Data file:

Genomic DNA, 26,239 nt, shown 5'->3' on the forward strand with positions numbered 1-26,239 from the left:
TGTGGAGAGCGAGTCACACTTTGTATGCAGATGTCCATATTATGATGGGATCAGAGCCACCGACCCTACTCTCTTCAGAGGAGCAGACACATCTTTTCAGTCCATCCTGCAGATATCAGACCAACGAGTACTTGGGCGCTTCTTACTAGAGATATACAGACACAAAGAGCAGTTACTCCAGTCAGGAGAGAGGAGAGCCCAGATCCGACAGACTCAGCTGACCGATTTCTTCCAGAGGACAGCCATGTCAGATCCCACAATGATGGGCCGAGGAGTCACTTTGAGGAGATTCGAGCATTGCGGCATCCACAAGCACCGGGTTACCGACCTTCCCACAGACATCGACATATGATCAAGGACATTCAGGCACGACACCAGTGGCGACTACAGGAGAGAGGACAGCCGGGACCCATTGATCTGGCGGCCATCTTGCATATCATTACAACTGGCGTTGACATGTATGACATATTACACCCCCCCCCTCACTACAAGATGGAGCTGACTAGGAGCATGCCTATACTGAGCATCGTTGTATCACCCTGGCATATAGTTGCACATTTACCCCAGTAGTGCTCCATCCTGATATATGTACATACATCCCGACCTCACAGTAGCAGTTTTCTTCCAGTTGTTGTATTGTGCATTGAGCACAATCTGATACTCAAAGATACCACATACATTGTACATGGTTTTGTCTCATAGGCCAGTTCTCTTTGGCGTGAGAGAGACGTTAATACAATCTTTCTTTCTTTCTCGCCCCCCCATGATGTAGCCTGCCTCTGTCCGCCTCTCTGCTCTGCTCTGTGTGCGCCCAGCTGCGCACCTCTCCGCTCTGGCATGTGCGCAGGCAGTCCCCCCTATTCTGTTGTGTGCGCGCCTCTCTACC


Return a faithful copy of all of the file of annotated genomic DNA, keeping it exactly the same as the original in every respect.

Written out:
Genomic DNA, 26,239 nt, shown 5'->3' on the forward strand with positions numbered 1-26,239 from the left:
TGTGGAGAGCGAGTCACACTTTGTATGCAGATGTCCATATTATGATGGGATCAGAGCCACCGACCCTACTCTCTTCAGAGGAGCAGACACATCTTTTCAGTCCATCCTGCAGATATCAGACCAACGAGTACTTGGGCGCTTCTTACTAGAGATATACAGACACAAAGAGCAGTTACTCCAGTCAGGAGAGAGGAGAGCCCAGATCCGACAGACTCAGCTGACCGATTTCTTCCAGAGGACAGCCATGTCAGATCCCACAATGATGGGCCGAGGAGTCACTTTGAGGAGATTCGAGCATTGCGGCATCCACAAGCACCGGGTTACCGACCTTCCCACAGACATCGACATATGATCAAGGACATTCAGGCACGACACCAGTGGCGACTACAGGAGAGAGGACAGCCGGGACCCATTGATCTGGCGGCCATCTTGCATATCATTACAACTGGCGTTGACATGTATGACATATTACACCCCCCCCCTCACTACAAGATGGAGCTGACTAGGAGCATGCCTATACTGAGCATCGTTGTATCACCCTGGCATATAGTTGCACATTTACCCCAGTAGTGCTCCATCCTGATATATGTACATACATCCCGACCTCACAGTAGCAGTTTTCTTCCAGTTGTTGTATTGTGCATTGAGCACAATCTGATACTCAAAGATACCACATACATTGTACATGGTTTTGTCTCATAGGCCAGTTCTCTTTGGCGTGAGAGAGACGTTAATACAATCTTTCTTTCTTTCTCGCCCCCCCATGATGTAGCCTGCCTCTGTCCGCCTCTCTGCTCTGCTCTGTGTGCGCCCAGCTGCGCACCTCTCCGCTCTGGCATGTGCGCAGGCAGTCCCCCCTATTCTGTTGTGTGCGCGCCTCTCTACC